Congress sent President Bush a new Iraq funding bill yesterday that lacked troop withdrawal deadlines demanded by liberal Democrats, but party leaders vowed it was only a temporary setback in their efforts to bring home American troops.
War opponents dismissed the bill as a capitulation to Bush and said they would seek to hold supporters in both parties accountable. But backers said the bill's provisions -- including benchmarks for progress that the Iraqi government must meet to continue receiving reconstruction aid -- represented an assertion of congressional authority over the war that was unthinkable a few months ago.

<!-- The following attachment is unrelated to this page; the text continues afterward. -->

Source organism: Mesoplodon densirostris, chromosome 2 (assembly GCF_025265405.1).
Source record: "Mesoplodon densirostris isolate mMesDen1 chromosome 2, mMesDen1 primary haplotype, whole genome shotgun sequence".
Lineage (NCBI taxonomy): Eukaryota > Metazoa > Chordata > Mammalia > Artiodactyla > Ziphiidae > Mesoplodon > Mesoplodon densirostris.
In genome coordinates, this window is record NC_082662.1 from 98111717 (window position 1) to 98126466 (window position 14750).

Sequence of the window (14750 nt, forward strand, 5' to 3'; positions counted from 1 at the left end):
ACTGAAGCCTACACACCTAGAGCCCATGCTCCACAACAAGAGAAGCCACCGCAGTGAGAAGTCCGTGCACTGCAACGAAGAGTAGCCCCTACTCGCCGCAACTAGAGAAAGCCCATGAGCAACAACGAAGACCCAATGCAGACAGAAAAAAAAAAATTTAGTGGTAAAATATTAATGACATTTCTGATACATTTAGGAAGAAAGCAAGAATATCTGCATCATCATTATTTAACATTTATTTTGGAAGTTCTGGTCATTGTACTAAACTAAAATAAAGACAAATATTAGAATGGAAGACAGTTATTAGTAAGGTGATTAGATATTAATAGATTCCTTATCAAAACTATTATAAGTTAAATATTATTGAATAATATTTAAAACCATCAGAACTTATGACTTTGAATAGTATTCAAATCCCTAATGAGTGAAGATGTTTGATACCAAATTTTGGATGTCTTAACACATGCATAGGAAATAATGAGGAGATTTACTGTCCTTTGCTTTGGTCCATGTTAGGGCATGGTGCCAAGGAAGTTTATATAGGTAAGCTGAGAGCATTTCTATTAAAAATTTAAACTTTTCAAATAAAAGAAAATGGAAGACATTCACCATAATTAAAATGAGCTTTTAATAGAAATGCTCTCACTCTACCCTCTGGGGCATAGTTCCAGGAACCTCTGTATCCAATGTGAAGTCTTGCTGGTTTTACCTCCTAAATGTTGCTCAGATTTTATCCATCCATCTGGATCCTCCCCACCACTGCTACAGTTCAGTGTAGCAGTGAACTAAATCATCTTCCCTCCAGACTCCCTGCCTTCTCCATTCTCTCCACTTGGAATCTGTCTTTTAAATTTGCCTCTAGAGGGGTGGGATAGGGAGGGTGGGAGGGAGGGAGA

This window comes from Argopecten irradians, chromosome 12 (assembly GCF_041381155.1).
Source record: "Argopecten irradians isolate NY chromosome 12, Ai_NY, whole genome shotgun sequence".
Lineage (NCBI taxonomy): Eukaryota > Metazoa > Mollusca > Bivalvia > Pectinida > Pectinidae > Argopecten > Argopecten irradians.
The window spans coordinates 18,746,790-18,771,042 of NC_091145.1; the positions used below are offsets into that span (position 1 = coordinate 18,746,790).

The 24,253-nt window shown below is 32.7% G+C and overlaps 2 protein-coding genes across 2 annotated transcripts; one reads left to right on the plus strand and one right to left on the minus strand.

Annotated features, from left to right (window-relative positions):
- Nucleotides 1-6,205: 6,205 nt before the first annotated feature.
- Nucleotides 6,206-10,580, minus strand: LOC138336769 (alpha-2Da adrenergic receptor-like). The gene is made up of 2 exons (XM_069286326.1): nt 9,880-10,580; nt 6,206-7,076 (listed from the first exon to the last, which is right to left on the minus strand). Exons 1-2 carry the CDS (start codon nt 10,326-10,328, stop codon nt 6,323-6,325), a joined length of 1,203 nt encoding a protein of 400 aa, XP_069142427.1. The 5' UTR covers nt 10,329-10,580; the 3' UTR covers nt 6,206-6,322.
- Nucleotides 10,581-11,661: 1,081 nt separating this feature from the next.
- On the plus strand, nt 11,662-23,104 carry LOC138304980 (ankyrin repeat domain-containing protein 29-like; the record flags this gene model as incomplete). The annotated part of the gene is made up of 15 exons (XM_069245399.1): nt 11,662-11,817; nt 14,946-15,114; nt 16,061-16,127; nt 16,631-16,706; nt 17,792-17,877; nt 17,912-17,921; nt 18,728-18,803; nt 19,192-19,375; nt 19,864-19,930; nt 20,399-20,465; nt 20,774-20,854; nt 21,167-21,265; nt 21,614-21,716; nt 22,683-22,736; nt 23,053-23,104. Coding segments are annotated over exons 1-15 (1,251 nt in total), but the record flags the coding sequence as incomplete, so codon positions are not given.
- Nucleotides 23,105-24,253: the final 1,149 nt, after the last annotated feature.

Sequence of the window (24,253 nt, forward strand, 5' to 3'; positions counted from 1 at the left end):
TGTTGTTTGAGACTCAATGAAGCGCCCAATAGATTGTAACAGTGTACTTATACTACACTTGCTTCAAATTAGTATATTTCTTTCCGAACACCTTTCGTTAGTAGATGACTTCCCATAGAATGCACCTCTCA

Democratic leaders listened to the wrong lesson. They listened to the Vietnam lesson, which taught them that if they didn't support the war they would be tarred by Republicans as weak on national security. They should have listened to the lesson on principles, learned the hard way by John Kerry in the last election and still being learned by Democratic presidential candidates trying to explain why they didn't stand up to Bush on the war before the whole travesty got underway.